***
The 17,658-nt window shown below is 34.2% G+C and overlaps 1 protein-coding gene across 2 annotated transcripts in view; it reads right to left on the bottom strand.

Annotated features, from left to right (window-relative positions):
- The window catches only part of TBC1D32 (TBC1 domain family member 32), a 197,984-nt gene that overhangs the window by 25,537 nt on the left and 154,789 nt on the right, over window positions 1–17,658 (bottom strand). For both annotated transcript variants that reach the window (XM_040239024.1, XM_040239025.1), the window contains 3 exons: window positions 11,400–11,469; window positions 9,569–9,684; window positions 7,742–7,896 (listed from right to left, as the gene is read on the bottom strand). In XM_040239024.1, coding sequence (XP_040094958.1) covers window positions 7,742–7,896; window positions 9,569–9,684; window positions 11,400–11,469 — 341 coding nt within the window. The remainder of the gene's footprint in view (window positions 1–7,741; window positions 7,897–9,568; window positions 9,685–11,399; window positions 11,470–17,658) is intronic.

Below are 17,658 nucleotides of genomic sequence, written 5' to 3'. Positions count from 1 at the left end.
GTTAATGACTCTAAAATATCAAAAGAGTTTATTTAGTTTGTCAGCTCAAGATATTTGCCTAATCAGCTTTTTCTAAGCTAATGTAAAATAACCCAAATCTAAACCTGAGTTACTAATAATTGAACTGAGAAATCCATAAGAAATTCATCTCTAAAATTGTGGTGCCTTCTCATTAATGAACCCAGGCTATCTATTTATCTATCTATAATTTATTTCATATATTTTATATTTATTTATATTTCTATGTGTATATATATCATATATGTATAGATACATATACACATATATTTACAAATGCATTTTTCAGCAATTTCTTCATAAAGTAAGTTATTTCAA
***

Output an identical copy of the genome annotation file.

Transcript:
The 17,658-nt window shown below is 34.2% G+C and overlaps 1 protein-coding gene across 2 annotated transcripts in view; it reads right to left on the bottom strand.

Annotated features, from left to right (window-relative positions):
- The window catches only part of TBC1D32 (TBC1 domain family member 32), a 197,984-nt gene that overhangs the window by 25,537 nt on the left and 154,789 nt on the right, over window positions 1–17,658 (bottom strand). For both annotated transcript variants that reach the window (XM_040239024.1, XM_040239025.1), the window contains 3 exons: window positions 11,400–11,469; window positions 9,569–9,684; window positions 7,742–7,896 (listed from right to left, as the gene is read on the bottom strand). In XM_040239024.1, coding sequence (XP_040094958.1) covers window positions 7,742–7,896; window positions 9,569–9,684; window positions 11,400–11,469 — 341 coding nt within the window. The remainder of the gene's footprint in view (window positions 1–7,741; window positions 7,897–9,568; window positions 9,685–11,399; window positions 11,470–17,658) is intronic.

Below are 17,658 nucleotides of genomic sequence, written 5' to 3'. Positions count from 1 at the left end.
GTTAATGACTCTAAAATATCAAAAGAGTTTATTTAGTTTGTCAGCTCAAGATATTTGCCTAATCAGCTTTTTCTAAGCTAATGTAAAATAACCCAAATCTAAACCTGAGTTACTAATAATTGAACTGAGAAATCCATAAGAAATTCATCTCTAAAATTGTGGTGCCTTCTCATTAATGAACCCAGGCTATCTATTTATCTATCTATAATTTATTTCATATATTTTATATTTATTTATATTTCTATGTGTATATATATCATATATGTATAGATACATATACACATATATTTACAAATGCATTTTTCAGCAATTTCTTCATAAAGTAAGTTATTTCAA